Psychologists report a previously unobserved counterintuitive effect involving how people produce words in this month's Journal of Experimental Psychology: General (Vol. 132, No. 2).
In the study, Michele Miozzo, PhD, of Columbia University, and Alfonso Caramazza, PhD, of Harvard University's Cognitive Neuropsychology Laboratory, tease out the interplay of two well-known phenomena:
People are slower to say the name of a pictured object if a to-be-ignored word is superimposed over the picture.
People read familiar words such as "house" faster than rare words such as "fern."
The researchers examined whether common and rare words superimposed over the pictures of line-drawn objects had different effects on how long it took for a total of 185 participants to name the object pictured.
From the researching findings above, many psychologists theorized that common words superimposed over pictures would interfere with naming the picture more than rare words. They conjectured that, because it would take longer to recognize the superimposed rare word, people would process the picture first--but that common words, which are read faster, would be processed at about the same rate and therefore would interfere more with naming the picture.
However, Miozzo and Caramazza found the opposite; participants took longer to name pictures superimposed with rare words--a finding they termed the "distractor frequency effect."
In follow-up experiments, they found that the distractor frequency effect remained when they tried to hinder participants' recognition of the distractor words by presenting the words in alternating upper and lower case; for example, hAnD. There was also no effect when they tried to facilitate word recognition by visually presenting the distractor words before the picture-naming task began.
However, participants responded faster to the rare words when they read the distractor words aloud several times before performing the picture-naming task.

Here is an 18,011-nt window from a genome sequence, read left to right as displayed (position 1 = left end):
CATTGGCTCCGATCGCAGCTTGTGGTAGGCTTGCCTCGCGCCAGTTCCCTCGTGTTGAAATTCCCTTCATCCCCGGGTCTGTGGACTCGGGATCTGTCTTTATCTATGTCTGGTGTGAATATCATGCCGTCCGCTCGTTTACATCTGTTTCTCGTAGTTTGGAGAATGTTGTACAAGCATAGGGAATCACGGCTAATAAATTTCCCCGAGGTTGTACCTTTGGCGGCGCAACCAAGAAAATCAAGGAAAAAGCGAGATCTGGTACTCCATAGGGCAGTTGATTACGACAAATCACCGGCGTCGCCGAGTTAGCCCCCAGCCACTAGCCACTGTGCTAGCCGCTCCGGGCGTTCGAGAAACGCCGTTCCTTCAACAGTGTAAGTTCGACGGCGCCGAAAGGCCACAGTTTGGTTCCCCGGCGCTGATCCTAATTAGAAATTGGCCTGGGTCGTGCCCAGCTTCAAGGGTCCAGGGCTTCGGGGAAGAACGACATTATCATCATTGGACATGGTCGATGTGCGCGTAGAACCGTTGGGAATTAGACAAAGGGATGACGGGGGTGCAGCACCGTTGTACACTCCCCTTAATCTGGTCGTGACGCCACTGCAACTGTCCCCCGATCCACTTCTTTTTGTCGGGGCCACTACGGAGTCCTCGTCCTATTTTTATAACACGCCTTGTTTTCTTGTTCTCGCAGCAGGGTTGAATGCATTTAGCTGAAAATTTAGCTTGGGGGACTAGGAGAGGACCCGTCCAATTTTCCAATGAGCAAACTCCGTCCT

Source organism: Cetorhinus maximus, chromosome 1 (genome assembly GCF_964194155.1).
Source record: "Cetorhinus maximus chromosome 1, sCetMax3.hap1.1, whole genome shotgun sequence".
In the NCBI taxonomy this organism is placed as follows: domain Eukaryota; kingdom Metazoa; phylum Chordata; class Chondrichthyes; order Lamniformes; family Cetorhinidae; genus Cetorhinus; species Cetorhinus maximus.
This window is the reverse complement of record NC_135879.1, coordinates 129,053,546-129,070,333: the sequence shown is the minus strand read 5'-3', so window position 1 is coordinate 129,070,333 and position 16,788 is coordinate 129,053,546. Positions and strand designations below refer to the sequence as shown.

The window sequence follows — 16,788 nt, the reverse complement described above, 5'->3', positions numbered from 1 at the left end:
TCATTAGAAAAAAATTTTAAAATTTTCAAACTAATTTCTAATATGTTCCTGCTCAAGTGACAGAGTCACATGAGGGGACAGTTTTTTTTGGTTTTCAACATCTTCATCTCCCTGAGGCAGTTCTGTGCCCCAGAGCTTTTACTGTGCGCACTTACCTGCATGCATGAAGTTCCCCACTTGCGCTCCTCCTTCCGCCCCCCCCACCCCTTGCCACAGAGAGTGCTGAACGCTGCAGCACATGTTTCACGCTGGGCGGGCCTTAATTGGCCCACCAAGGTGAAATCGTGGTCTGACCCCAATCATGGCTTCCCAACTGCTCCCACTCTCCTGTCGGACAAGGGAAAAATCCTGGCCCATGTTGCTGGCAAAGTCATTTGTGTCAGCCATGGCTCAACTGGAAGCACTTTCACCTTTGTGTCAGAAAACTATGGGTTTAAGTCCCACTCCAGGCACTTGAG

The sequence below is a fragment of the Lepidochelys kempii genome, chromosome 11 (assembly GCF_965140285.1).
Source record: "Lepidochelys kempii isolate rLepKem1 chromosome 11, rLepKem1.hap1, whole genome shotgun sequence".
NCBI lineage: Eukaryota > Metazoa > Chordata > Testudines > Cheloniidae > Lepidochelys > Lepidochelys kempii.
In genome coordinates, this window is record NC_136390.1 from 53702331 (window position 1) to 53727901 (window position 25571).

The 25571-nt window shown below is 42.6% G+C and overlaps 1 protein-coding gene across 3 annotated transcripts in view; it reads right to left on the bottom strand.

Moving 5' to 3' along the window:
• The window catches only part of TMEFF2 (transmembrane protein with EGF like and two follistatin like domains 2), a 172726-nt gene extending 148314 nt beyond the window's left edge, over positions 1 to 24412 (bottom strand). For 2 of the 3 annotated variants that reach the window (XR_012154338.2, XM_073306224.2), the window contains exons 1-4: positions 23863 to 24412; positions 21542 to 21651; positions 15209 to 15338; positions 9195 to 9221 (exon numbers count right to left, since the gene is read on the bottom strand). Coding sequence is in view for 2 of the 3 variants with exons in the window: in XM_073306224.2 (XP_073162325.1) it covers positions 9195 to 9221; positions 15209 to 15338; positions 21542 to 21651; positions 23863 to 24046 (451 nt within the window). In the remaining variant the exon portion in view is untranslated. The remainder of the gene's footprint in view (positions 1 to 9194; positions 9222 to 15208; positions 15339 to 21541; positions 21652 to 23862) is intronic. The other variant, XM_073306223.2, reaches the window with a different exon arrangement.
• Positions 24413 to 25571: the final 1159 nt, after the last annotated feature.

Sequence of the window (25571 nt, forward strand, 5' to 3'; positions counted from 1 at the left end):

In other words, simply reading the distractor words was not enough; it wasn't until participants spoke the distractor words that they reduced the time they took to name the pictured objects.
In three additional experiments, Miozzo and Caramazza paired pictures with words that were either semantically related, such as a picture of a bench with the word "chair," or phonologically related, such a picture of a ball with the word "wall."
They found that the distractor frequency effect remained during the semantically related-word trial. However, the effect disappeared with the phonologically related pairs; in that trial, participants took longer to name objects superimposed with common words than rare words.
That finding--coupled with the finding that speaking distractor words aloud shortens the time to name the object--indicates that the interference effect arises at a particular level of lexical processing, the authors say.
Specifically, they theorize that the interference occurs at the point when people start to name a word aloud, rather than when they're simply processing the information by, for example, looking at a picture of a dog.
Miozzo and Caramazza say their findings are at odds with current explanations of the picture-word paradigm--none of which predict the distractor frequency effect.
"These data are going to force necessarily the reconsideration of a large literature on lexical access," says Caramazza. "Our results show that one can't use the picture-word interference paradigm to make claims about lexical access in the way that people have done up to now."
But perhaps just as interesting to Caramazza is the fact that he and others studied the picture-word paradigm for so long without discovering the effect.
"This shows the power of theoretical blinders," he explains. "How when we become convinced of a particular idea--in this case, the theoretical expectation that high-frequency words should be more potent distractors than low-frequency words--we tend to ignore certain things."